Introducing the Power of Choice to FR Clothing Programs
This is the first post in a six-part series on the power of choice in your arc-rated flame resistant (FR) clothing and Personal Protective Equipment (PPE) programs. Additional posts in this series explore the top 5 reasons cited by safety managers for moving to a managed choice program, including improved compliance, comfort, access to innovations, morale, and cost reduction. Stay tuned for our next post which focuses on compliance and why compliance rates increase when employees are offered choice.
Human nature is to resist being told what to do because lack of control is oppressive and disempowering, even when you recognize the requirement is in your best interest. However, when people have options, even when all those options meet the requirements, they are more likely to comply, more likely to be comfortable, and more likely to be satisfied with their choice. The same goes for PPE programs.
In many industries, like NFPA 70E, employee clothing is governed by certain safety standards or workplace requirements the garments must meet. Employers may decide to dictate a single shirt and pant combination in a single fabric, weight, style, and color. This is especially common with rental programs, which have traditionally been utilized to outfit workers for NFPA 70E compliance and are financially incented to limit the volume of clothing in service. However, these “no-choice” programs often lead to a number of challenges:
- Workers not wearing PPE at all, or not wearing it properly
- Workers not properly maintaining clothing out of resentment
- Reduced productivity due to diminished morale
- High investment of management’s time administering clothing programs
Luckily, these problems have a realistic solution that improves compliance, comfort, access to innovations, morale, and reduces cost: offer employee-level product choice through a managed PPE program.
The problem with “no-choice” programs is that employees feel like they have no control over something that they normally have complete control over – what they wear on a daily basis. Workers that are given a choice are more likely to take pride in the clothing they’ve selected and therefore, more likely to wear the required clothing and maintain it properly.
Compliance rates rise considerably when individual wearers are empowered with choice, as we’ll explore more in depth in the next post in this series. In fact, a survey of 2,000 FRC wearers demonstrated that the #1 driver of customer satisfaction with a FRC clothing program is “a wide selection of available garments.”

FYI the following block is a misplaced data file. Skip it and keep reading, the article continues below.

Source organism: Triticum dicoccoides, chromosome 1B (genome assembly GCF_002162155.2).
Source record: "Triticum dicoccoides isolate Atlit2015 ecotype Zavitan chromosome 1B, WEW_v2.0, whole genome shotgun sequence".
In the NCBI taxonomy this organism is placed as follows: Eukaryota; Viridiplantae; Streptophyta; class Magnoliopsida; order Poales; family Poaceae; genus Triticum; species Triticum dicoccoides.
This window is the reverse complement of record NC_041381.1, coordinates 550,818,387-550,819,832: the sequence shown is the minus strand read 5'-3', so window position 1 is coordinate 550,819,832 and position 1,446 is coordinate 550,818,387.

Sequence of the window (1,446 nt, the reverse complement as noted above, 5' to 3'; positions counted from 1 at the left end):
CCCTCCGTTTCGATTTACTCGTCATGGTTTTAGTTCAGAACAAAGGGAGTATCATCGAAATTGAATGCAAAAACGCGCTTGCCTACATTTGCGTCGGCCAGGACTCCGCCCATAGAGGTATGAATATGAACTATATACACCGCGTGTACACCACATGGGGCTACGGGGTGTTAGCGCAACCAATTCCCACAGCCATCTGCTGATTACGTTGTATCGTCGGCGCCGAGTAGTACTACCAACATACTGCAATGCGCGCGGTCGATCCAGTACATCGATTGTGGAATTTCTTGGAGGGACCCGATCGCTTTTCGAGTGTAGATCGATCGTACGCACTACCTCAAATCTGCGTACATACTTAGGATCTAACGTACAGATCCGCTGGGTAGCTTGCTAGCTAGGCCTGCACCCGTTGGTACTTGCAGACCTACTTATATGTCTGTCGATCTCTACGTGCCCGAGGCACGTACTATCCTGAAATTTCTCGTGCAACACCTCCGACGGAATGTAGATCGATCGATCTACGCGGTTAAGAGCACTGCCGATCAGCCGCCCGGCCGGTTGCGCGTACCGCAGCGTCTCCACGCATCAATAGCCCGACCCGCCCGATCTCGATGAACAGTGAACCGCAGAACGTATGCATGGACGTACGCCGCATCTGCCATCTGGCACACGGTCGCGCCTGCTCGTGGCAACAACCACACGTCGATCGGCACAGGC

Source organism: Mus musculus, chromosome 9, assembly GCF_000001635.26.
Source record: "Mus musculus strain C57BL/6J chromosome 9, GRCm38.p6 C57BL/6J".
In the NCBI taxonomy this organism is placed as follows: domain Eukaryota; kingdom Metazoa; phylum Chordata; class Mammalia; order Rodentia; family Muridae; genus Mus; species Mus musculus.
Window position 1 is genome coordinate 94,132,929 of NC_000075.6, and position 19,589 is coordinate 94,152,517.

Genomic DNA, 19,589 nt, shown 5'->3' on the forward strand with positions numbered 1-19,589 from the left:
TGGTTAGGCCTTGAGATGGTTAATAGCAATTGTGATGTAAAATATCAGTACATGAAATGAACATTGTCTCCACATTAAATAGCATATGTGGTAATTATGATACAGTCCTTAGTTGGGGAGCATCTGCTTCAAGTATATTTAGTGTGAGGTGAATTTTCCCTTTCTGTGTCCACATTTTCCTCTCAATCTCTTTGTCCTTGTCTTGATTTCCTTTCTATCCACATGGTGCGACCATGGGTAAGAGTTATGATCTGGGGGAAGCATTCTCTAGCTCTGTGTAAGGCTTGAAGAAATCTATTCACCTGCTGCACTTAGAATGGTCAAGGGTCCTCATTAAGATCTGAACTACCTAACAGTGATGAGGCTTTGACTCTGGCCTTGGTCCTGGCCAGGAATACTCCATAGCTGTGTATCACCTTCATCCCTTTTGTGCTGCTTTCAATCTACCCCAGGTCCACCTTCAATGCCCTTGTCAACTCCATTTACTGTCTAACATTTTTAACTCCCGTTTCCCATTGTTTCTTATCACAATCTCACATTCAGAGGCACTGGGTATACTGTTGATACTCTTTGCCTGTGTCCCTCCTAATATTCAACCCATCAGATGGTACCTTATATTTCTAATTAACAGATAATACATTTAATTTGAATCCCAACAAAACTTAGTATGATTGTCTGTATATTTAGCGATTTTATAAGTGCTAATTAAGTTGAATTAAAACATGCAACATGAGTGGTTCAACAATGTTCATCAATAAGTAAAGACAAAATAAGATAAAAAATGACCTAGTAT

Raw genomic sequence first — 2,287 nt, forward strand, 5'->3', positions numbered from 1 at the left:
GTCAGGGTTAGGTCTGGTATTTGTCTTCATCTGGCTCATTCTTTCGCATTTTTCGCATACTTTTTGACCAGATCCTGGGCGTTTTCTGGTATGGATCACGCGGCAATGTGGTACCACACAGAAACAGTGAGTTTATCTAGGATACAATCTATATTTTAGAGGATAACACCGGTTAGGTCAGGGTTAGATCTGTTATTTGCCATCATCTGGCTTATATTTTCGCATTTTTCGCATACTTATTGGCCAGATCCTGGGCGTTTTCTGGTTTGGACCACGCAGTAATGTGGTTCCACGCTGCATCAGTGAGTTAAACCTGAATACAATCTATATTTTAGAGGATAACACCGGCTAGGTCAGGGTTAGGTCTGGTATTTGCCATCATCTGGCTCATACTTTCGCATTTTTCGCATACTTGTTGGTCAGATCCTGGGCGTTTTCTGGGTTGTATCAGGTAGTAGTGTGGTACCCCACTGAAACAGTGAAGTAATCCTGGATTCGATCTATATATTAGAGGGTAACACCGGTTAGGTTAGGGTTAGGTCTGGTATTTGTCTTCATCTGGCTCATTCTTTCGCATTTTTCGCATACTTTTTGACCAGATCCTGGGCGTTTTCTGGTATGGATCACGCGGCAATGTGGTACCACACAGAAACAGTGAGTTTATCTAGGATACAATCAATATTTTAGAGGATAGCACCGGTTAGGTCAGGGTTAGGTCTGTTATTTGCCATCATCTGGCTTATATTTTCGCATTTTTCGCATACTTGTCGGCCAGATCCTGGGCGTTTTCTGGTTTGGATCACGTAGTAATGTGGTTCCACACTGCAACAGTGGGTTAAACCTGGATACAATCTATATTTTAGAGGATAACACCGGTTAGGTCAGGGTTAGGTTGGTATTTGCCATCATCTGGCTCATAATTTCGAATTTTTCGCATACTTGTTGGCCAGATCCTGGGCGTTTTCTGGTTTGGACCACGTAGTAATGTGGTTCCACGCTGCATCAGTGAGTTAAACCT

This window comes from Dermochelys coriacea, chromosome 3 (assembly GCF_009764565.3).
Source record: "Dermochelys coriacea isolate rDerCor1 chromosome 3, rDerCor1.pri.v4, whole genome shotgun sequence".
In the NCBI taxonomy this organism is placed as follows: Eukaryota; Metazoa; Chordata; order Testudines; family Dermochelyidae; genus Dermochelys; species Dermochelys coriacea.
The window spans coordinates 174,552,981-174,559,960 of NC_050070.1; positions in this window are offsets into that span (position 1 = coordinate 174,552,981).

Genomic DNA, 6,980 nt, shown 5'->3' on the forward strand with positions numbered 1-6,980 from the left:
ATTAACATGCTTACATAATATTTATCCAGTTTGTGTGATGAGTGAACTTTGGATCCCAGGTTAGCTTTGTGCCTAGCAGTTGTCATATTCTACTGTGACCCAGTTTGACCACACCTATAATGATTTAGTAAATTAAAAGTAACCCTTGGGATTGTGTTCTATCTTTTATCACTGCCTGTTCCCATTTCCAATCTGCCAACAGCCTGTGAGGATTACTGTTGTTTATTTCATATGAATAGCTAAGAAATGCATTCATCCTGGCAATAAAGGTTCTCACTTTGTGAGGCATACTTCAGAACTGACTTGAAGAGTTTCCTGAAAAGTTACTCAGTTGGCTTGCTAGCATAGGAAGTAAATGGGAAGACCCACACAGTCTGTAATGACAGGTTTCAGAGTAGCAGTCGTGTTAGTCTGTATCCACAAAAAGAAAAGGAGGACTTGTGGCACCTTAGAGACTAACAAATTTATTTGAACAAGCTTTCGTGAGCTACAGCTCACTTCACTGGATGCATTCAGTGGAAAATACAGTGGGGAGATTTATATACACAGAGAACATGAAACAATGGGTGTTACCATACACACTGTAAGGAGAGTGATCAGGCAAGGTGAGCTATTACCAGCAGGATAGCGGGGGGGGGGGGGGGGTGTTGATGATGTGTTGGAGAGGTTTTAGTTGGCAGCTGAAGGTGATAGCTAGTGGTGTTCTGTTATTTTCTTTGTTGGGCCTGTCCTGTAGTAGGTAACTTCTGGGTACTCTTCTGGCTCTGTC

If workers do not like or feel uncomfortable in the required clothing, they may alter it (rolling up sleeves, taking off protective layers, etc.) to make it more comfortable or – worse! – choose not to wear it altogether. This leads to potentially expensive non-compliance issues and – critically – could result in a safety incident.
Because comfort is subjective – differing from person to person, day to day – there is simply no way for a no-choice program to make everyone, or even a majority of people, happy. Alternately, permitting workers to choose from a reasonable array of styles, colors, weights, fabrics, and brands (all meeting the protective needs of the company), reduces complaints, and increases compliance.
Access to Innovation
A no-choice program (which typically have contracts lasting 3-5 years) limits the wearers to one fabric, color, and garment style. This severely restricts your ability to leverage choice up front, and product and fabric innovation as it occurs. With recent advancements in FR clothing style, workers are increasingly expecting their FR clothing to offer the same comfort, fit, and characteristics as their favorite everyday clothing.
To meet employee’s expectation, companies should consider creating a PPE program that ensures access to products that increase wearer satisfaction. “Catalog” or choice programs are designed to allow addition and subtraction of included garments, allowing real-time access to more comfortable, more stylish, or innovative garments as they become available.
It’s no surprise that morale has a powerful impact on productivity. What employers may not realize is that they can boost morale by introducing choice in their PPE program. The physical response to comfort, coupled with the satisfaction that comes with wearing stylish brands, instead of boxy, industrial-looking “work clothing” creates wearer satisfaction and better attitude toward FR and PPE programs.
A simple introduction of choice in employee’s PPE program often leads to a halo effect in which workers think more highly of their company as a whole. Complaints fall dramatically and morale rises, leading to happy employees and increased productivity.
Product cost is only one way of realizing cost savings when switching from a no-choice program to a choice program. You may also experience a dramatic reduction of management time spent on handling the program and fielding complains, increased work output as less time is spent on clothing issues by wearers, and increased service life of the garments as a result of better care.
Follow along as we expand on each of the topics above throughout the series!
Contact us today to learn more about Tyndale’s solution, which features an automated company-funded program that provides each employee with an annual allowance or allotment from which employees can purchase a preferred combination of company-approved FR clothing. This allows workers to choose from a variety of FR clothing styles and fabrics—driving end-user satisfaction, comfort, and compliance.